Resilience Refugees

US will begin reviewing cases of refugees displaced by travel ban

muslim ban seattle settlement asylum cases refugees middle east iraq war veterans robart judge washington
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Story at a glance

  • A Seattle court supervised a settlement that will allow more than 300 refugees to resubmit their asylum cases and have them evaluated.
  • This is meant to alleviate some of the backlog created by President Trump’s 2017 travel bans.
  • Refugees include translators and interpreters who fought alongside U.S. troops in Iraq.

As part of a settlement filed Monday in federal court in Seattle, the Trump administration has conceded to expedite the asylum and refugee cases that have been stalled under the travel ban imposed about three years ago.  

The cases, which heretofore have seen little action, mainly involve former interpreters for the U.S. military based in Iraq, in addition to more than 300 other refugees, according to an Associated Press (AP) report

Many of these applicants were described as “on the verge” of obtaining asylum in America before President Trump’s travel ban was put in place in 2017. These refugees are largely from countries with a large Muslim population, such as Iran and Egypt.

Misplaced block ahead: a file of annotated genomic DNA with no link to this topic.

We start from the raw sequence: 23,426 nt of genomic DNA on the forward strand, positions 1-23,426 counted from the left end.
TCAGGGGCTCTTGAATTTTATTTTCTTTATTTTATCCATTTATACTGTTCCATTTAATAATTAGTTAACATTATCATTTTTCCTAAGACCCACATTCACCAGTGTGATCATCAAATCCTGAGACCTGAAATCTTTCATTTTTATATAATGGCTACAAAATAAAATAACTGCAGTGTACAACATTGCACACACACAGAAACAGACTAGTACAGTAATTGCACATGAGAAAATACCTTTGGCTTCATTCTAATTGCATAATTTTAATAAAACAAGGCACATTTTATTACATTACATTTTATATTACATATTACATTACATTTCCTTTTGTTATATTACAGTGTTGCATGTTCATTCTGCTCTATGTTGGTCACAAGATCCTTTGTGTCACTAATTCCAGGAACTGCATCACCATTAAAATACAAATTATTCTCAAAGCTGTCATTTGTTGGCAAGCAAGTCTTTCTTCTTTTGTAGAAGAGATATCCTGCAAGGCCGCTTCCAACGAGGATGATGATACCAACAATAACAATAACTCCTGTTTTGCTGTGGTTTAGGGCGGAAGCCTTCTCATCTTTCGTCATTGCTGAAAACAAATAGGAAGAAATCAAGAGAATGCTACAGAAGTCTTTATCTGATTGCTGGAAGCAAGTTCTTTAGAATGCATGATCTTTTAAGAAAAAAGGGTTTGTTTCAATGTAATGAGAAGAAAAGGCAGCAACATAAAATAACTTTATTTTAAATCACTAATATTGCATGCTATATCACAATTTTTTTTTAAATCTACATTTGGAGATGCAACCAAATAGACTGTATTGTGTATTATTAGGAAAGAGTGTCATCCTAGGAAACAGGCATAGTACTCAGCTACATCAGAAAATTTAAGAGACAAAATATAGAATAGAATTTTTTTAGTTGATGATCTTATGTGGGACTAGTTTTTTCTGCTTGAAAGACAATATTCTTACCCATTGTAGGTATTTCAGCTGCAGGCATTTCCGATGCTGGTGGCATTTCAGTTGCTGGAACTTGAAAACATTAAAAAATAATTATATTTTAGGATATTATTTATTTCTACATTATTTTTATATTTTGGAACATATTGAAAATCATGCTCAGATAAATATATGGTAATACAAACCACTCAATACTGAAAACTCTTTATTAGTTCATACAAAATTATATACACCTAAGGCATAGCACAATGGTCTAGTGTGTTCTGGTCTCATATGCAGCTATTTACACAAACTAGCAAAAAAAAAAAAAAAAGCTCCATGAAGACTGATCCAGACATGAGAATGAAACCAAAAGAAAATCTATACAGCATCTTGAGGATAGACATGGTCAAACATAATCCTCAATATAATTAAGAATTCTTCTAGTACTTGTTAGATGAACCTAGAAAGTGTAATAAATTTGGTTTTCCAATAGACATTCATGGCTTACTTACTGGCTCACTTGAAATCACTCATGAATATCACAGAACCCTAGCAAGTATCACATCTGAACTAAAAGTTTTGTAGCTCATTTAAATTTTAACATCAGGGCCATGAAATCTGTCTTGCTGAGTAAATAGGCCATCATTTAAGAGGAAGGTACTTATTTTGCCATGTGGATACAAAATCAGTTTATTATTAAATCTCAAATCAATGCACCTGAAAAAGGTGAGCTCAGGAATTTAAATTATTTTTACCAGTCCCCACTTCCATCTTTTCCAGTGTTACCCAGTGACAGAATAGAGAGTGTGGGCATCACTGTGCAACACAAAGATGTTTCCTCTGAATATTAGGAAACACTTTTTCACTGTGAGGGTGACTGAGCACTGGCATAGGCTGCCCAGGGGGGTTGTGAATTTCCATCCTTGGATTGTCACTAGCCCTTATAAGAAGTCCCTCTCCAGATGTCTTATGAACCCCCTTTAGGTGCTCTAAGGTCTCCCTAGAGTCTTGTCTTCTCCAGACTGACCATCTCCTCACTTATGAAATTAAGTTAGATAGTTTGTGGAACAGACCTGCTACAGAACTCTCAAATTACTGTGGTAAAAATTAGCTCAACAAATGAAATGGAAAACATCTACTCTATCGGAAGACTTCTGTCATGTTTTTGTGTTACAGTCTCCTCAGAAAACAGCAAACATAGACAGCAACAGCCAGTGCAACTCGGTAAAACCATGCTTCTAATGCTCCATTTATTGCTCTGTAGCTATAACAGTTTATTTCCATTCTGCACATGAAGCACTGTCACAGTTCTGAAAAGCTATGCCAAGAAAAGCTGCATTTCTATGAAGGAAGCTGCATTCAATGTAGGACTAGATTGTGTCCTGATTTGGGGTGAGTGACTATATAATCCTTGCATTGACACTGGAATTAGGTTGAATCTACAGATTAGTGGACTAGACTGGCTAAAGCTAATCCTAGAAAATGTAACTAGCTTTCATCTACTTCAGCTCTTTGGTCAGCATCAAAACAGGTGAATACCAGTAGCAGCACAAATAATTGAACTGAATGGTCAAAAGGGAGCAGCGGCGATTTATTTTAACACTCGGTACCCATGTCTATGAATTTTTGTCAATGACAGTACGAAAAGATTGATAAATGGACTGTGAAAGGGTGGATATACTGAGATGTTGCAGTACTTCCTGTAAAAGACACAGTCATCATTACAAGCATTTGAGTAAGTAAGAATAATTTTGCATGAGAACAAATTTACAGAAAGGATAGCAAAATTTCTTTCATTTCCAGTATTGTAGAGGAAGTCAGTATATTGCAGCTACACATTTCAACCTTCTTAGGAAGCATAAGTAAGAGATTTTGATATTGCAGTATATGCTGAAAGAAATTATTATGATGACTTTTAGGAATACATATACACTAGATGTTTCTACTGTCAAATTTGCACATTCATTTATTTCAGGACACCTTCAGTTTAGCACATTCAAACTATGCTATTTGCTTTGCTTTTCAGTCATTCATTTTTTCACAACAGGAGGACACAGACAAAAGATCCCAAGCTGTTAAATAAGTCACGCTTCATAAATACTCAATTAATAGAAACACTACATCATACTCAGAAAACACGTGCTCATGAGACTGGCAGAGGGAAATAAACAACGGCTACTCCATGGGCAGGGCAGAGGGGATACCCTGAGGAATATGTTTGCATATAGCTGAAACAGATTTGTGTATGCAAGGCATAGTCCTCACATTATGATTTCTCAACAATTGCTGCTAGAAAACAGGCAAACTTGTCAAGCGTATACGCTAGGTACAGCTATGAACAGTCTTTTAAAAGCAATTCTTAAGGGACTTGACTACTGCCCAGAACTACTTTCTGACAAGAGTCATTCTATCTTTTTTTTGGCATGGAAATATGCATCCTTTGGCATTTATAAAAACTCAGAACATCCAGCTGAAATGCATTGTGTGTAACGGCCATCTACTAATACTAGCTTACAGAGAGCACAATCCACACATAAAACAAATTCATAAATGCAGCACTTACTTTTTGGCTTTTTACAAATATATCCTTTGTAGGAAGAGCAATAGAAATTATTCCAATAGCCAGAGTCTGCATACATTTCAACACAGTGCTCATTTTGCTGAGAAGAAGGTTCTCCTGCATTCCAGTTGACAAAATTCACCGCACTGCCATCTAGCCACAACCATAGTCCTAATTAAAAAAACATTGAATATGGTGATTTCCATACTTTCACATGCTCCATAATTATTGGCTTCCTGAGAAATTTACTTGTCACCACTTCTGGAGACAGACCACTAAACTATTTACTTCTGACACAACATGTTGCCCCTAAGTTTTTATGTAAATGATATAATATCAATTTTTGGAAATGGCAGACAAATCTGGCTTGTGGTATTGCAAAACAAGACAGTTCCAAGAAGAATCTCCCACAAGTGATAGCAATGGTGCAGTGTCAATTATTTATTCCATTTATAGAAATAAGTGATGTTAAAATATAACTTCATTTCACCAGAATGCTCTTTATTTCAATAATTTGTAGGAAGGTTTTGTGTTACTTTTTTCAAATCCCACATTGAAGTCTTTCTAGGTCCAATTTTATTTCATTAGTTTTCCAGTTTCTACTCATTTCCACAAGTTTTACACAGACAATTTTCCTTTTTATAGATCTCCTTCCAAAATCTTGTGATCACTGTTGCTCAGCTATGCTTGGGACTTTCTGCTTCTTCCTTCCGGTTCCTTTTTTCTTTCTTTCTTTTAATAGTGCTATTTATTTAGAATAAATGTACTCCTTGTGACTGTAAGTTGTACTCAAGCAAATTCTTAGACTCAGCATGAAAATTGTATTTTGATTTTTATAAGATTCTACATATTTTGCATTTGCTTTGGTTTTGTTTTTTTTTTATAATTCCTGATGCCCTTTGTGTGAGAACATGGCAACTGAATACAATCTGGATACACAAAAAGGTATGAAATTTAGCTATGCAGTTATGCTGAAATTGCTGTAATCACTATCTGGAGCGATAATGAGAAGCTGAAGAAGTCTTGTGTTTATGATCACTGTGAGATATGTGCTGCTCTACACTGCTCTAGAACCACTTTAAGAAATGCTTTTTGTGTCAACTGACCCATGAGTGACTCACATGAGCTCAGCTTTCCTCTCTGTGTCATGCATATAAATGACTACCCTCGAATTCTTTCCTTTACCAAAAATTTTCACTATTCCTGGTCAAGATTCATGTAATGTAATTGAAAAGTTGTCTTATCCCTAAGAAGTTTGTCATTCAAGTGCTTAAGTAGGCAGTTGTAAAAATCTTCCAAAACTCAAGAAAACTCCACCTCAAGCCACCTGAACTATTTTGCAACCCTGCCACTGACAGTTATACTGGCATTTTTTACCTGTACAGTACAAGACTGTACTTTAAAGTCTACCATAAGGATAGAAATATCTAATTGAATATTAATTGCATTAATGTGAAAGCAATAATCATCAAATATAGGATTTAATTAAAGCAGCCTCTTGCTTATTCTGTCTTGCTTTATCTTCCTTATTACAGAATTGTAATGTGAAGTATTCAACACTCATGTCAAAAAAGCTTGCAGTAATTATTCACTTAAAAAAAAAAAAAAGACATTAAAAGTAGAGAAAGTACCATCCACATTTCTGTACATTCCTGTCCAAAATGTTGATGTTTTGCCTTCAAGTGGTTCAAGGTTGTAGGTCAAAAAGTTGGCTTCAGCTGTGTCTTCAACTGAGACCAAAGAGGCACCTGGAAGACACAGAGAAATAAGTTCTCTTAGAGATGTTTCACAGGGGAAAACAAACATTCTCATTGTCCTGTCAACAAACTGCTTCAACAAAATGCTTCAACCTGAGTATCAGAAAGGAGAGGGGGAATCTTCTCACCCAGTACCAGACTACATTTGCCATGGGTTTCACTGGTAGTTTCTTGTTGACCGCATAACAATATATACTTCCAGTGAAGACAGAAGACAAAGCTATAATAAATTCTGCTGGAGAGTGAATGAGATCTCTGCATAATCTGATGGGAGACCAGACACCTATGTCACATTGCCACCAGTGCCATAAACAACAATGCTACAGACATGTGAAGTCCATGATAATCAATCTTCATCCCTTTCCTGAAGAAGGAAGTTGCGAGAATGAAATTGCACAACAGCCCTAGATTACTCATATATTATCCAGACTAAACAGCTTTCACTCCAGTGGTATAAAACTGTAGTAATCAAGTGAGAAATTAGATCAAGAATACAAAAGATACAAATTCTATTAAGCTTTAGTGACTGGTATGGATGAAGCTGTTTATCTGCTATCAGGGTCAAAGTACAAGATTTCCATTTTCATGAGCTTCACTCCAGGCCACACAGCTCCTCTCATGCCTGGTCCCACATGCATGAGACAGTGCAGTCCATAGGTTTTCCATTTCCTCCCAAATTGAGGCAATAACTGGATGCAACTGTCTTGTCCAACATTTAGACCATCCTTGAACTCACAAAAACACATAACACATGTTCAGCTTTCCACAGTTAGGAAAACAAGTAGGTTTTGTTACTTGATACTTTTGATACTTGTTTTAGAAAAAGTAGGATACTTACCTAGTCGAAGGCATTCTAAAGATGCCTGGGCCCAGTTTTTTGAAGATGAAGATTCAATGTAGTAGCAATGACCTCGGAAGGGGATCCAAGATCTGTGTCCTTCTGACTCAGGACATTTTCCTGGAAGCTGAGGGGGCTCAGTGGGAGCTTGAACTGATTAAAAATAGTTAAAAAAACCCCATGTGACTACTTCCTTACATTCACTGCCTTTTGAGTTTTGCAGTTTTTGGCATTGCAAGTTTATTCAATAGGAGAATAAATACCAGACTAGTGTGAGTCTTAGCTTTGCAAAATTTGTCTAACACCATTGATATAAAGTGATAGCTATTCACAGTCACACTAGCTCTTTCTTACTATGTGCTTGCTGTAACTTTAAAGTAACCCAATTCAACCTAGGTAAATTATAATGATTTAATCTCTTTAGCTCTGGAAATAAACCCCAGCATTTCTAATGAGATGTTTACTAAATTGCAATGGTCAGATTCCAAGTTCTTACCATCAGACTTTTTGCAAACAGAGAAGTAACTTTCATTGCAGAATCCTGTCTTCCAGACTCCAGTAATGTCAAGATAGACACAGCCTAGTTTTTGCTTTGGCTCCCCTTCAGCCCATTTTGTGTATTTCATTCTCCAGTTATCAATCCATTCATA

Lisa Nowlin, one of the lead attorneys with the American Civil Liberties Union (ACLU) of Washington, which sued in this case, told reporters that the government intended to keep these families apart under the guise of national security, and that “this settlement aims to undo the harmful effects of the illegal and misguided ban on refugees.”

The case was presented before the U.S. District Judge James Robart, who made headlines in early 2017 for blocking Trump’s first travel ban, which included companion refugee restrictions.

Once Robart blocked those bans, however, the futures of many cases were left unclear. Bureaucratic issues and backlog ensued, resulting in delays in application processing. 

Plaintiffs represented by the ACLU of Washington included Iraq war veterans vouching for translators and interpreters who served alongside U.S. forces, as well as refugees petitioning to have their families come to the U.S. from refugee camps abroad. 

The settlement will hasten the application process for many of these cases, but it will not guarantee automatic entry to the U.S. 

“What the administration did really messed up their cases,” Mariko Hirose, the litigation director of the New York-based International Refugee Assistance Project, told AP. “This settlement is aimed at making sure that people who were affected by the ban are able to get their cases adjudicated and hopefully come to the U.S. very quickly.”